Accreditation is both a status and a process.
As a status, accreditation provides public notification that an institution or program meets standards of quality set forth by an accrediting agency.
As a process, accreditation reflects the fact that—in achieving recognition by the accrediting agency—an institution or program is committed to self‑study and external review by peers
Accredited institutions not only meet standards, but continuously seek ways to enhance the quality of education and training provided.
The Middle States Commission on Higher Education (MSCHE), Cabrini College's regional accreditor, is a voluntary, non-governmental, membership association that defines, maintains, and promotes educational excellence across institutions.
MSCHE examines each institution as a whole, rather than specific programs within institutions.
Each institution in the region is reviewed every 10 years (decennial) through a process involving a multi‑year self‑study and multi‑day site visit from peer reviewers.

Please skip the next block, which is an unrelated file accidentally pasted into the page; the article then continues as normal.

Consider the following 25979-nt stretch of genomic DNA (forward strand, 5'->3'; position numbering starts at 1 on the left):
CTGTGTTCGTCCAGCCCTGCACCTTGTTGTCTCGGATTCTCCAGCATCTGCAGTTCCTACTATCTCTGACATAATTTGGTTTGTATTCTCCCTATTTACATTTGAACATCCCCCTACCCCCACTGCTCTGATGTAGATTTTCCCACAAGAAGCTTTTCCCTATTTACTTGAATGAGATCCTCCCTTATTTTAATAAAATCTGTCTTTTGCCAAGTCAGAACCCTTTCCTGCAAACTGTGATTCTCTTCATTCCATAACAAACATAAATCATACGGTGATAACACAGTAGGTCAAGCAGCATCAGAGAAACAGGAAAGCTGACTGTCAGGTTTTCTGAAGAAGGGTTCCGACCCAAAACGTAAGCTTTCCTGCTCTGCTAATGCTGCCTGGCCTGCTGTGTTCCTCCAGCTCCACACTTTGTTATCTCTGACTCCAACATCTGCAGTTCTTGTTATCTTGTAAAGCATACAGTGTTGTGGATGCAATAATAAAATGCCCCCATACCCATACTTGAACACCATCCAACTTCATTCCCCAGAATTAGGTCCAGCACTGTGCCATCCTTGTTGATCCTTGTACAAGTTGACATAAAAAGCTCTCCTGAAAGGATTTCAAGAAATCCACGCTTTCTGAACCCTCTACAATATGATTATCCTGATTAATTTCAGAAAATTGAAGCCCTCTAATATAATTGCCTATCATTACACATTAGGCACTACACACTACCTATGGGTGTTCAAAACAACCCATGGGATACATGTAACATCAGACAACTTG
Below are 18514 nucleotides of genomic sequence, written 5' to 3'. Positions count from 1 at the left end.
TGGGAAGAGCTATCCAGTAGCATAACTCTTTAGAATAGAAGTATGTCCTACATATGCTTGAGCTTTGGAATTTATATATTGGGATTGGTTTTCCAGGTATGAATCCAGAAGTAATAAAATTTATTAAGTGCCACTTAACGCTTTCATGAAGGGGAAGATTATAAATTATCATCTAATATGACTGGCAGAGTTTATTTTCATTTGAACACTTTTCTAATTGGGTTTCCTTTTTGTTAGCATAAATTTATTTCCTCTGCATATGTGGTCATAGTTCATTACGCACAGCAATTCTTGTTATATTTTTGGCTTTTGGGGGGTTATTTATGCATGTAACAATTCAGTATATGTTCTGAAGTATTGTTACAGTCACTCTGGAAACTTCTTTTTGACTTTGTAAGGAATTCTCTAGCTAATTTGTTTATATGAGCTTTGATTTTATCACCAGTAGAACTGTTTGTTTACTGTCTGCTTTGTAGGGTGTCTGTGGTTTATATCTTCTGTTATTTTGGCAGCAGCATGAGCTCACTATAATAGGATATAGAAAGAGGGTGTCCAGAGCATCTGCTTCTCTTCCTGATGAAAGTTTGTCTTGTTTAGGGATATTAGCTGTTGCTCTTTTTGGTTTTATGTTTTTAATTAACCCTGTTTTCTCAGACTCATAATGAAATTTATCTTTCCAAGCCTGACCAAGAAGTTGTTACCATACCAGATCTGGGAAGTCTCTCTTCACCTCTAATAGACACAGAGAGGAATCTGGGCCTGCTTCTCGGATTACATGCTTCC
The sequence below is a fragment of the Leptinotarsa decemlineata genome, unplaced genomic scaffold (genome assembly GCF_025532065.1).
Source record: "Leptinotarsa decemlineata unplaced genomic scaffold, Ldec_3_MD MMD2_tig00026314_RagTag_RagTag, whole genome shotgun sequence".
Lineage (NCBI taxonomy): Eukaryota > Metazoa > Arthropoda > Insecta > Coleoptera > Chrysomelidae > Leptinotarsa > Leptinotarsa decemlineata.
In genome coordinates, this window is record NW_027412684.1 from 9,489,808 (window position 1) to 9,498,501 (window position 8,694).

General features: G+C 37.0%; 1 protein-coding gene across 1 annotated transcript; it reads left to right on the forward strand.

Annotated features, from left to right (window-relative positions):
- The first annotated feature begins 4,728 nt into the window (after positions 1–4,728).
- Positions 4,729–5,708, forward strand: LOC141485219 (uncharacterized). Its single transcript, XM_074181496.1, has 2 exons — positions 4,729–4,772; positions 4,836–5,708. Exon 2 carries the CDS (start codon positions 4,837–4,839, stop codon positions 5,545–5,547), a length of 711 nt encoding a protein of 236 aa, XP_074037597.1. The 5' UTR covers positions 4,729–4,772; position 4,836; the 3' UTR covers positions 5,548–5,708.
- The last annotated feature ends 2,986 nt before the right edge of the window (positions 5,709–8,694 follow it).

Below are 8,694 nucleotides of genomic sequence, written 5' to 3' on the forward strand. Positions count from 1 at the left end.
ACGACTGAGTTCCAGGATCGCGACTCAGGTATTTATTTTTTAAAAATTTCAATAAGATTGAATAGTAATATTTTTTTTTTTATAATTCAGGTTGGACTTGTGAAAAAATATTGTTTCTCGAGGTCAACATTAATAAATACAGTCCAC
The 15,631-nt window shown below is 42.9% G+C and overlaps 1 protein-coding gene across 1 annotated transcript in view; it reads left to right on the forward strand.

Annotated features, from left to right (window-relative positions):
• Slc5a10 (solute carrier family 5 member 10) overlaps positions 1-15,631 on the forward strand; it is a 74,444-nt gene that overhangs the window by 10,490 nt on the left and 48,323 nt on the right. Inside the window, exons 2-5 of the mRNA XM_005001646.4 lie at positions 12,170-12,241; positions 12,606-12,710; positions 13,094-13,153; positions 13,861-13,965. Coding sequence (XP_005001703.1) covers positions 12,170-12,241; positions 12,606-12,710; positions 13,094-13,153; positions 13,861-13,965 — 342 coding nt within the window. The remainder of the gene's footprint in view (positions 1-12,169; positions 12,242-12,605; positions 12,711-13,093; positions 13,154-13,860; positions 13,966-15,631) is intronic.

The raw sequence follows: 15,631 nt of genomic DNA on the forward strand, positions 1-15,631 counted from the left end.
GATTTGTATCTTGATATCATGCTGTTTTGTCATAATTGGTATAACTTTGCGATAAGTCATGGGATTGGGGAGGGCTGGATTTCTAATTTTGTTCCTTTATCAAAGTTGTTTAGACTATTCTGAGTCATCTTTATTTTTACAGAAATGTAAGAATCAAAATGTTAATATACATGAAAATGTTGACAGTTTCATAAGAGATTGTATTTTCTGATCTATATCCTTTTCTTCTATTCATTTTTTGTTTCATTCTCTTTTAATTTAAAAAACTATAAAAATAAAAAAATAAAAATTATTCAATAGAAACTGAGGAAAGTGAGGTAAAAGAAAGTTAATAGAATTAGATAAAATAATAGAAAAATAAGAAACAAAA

Every five years, the institution prepares a “periodic review report.”
Seal of Approval: Students, parents, and donors want validation by trusted third-party organization like the Middle States Commission on Higher Education (MSCHE).
Federal Funding: The government wants accountability for the financial aid funds that institutions receive. The accreditation system serves as a critical element in providing information about academic quality to satisfy the federal interest in assuring the appropriate use of federal funds. Without accreditation, Cabrini would lose its eligibility for student aid from the federal government.
Self‑Evaluation: The accreditation process motivates the entire institution to take a close look at their goals, strategies, accomplishments, and failures.
Self-study, as the term suggests, is a study of the organization by the organization itself to investigate how well it is operating under the standards set by its accreditation body (MSCHE in Cabrini's case).